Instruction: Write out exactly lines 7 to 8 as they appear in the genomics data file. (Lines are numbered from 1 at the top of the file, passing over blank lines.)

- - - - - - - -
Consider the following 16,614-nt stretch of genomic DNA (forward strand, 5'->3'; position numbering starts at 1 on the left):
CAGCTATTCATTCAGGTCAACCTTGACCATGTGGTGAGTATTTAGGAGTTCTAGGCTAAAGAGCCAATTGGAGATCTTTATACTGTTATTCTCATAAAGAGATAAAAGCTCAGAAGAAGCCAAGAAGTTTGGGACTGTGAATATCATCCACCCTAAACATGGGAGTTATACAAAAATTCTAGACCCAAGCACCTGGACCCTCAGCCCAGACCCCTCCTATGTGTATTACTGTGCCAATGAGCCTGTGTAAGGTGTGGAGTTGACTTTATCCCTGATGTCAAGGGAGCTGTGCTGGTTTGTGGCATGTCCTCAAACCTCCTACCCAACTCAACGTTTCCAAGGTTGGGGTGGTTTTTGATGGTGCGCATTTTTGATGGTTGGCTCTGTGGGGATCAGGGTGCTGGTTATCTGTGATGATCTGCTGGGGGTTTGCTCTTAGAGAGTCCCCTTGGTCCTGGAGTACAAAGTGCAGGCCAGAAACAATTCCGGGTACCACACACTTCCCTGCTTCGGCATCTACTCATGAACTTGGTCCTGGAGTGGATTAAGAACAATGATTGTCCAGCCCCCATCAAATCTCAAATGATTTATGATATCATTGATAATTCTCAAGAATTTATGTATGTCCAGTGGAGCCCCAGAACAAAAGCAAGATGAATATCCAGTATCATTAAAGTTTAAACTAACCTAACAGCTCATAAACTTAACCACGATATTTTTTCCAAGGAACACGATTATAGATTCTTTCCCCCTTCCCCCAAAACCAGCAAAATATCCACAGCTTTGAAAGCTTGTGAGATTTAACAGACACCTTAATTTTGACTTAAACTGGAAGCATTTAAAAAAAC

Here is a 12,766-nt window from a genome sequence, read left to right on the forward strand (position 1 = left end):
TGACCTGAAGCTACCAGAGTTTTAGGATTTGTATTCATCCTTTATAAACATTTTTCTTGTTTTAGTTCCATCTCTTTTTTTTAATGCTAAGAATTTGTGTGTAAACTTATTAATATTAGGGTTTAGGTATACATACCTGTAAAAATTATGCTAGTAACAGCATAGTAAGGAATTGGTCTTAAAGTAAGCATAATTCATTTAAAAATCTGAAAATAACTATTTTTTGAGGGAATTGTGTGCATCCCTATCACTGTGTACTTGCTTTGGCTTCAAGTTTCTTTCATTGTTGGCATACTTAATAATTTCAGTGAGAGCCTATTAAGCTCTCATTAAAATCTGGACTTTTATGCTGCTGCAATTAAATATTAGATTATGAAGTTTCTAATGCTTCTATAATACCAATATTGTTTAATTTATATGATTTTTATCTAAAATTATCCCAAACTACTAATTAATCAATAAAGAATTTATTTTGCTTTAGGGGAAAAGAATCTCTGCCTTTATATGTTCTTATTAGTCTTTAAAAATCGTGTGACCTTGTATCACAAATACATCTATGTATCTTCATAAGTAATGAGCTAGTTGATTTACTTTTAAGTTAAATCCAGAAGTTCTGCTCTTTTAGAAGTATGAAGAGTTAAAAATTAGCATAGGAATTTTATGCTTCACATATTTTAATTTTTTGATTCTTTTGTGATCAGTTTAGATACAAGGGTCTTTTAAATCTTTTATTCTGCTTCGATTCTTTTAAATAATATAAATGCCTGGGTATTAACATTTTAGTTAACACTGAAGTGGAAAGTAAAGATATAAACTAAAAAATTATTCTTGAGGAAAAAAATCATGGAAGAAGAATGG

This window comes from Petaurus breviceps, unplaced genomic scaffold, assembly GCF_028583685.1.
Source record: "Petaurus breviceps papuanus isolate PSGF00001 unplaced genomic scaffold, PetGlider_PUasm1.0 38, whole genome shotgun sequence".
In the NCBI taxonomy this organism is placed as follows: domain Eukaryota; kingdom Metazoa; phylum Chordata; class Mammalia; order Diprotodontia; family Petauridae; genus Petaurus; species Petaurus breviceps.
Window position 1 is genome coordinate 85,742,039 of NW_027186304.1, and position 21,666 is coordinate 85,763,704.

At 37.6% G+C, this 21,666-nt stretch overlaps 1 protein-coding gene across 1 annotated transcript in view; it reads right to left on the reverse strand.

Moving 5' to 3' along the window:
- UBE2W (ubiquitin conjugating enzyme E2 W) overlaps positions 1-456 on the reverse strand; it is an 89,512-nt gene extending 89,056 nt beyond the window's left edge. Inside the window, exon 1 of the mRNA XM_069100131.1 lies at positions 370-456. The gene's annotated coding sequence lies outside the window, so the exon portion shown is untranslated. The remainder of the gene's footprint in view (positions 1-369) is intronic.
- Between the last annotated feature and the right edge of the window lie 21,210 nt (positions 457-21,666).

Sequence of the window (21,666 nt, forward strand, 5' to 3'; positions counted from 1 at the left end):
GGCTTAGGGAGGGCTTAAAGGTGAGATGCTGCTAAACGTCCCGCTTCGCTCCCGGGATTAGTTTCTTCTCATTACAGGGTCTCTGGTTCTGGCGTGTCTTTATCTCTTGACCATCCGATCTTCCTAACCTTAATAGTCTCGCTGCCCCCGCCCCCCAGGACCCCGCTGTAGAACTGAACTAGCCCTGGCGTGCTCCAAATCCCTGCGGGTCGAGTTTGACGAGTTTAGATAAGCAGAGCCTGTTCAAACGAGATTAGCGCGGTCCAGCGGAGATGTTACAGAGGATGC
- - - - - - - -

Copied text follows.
In the NCBI taxonomy this organism is placed as follows: domain Eukaryota; kingdom Metazoa; phylum Chordata; class Mammalia; order Diprotodontia; family Petauridae; genus Petaurus; species Petaurus breviceps.
Window position 1 is genome coordinate 85,742,039 of NW_027186304.1, and position 21,666 is coordinate 85,763,704.